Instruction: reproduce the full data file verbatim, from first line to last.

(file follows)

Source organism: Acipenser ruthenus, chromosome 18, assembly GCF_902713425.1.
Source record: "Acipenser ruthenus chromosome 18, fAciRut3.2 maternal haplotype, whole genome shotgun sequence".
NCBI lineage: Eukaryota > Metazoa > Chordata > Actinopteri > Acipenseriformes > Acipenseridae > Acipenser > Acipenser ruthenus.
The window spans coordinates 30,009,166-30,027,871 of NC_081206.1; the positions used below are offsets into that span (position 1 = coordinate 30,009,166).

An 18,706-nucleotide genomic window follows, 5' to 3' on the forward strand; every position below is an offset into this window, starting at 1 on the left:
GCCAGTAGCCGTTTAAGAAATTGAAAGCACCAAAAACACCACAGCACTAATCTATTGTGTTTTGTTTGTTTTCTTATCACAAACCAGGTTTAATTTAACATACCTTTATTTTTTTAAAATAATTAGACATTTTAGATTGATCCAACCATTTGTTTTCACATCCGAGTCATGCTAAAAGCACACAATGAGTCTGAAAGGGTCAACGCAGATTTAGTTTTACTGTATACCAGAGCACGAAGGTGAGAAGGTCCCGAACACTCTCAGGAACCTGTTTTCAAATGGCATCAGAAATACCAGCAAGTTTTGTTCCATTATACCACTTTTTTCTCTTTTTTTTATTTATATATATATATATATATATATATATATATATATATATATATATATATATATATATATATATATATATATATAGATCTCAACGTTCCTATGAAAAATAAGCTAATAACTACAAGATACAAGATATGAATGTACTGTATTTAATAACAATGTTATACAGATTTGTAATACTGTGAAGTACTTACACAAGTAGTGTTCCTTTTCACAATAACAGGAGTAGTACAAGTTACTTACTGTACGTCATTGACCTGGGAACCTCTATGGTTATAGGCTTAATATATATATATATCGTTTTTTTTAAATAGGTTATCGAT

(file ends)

Source organism: Acipenser ruthenus, chromosome 18, assembly GCF_902713425.1.
Source record: "Acipenser ruthenus chromosome 18, fAciRut3.2 maternal haplotype, whole genome shotgun sequence".
NCBI lineage: Eukaryota > Metazoa > Chordata > Actinopteri > Acipenseriformes > Acipenseridae > Acipenser > Acipenser ruthenus.
The window spans coordinates 30,009,166-30,027,871 of NC_081206.1; the positions used below are offsets into that span (position 1 = coordinate 30,009,166).

An 18,706-nucleotide genomic window follows, 5' to 3' on the forward strand; every position below is an offset into this window, starting at 1 on the left:
GCCAGTAGCCGTTTAAGAAATTGAAAGCACCAAAAACACCACAGCACTAATCTATTGTGTTTTGTTTGTTTTCTTATCACAAACCAGGTTTAATTTAACATACCTTTATTTTTTTAAAATAATTAGACATTTTAGATTGATCCAACCATTTGTTTTCACATCCGAGTCATGCTAAAAGCACACAATGAGTCTGAAAGGGTCAACGCAGATTTAGTTTTACTGTATACCAGAGCACGAAGGTGAGAAGGTCCCGAACACTCTCAGGAACCTGTTTTCAAATGGCATCAGAAATACCAGCAAGTTTTGTTCCATTATACCACTTTTTTCTCTTTTTTTTATTTATATATATATATATATATATATATATATATATATATATATATATATATATATATATATATATATATATATATAGATCTCAACGTTCCTATGAAAAATAAGCTAATAACTACAAGATACAAGATATGAATGTACTGTATTTAATAACAATGTTATACAGATTTGTAATACTGTGAAGTACTTACACAAGTAGTGTTCCTTTTCACAATAACAGGAGTAGTACAAGTTACTTACTGTACGTCATTGACCTGGGAACCTCTATGGTTATAGGCTTAATATATATATATATCGTTTTTTTTAAATAGGTTATCGAT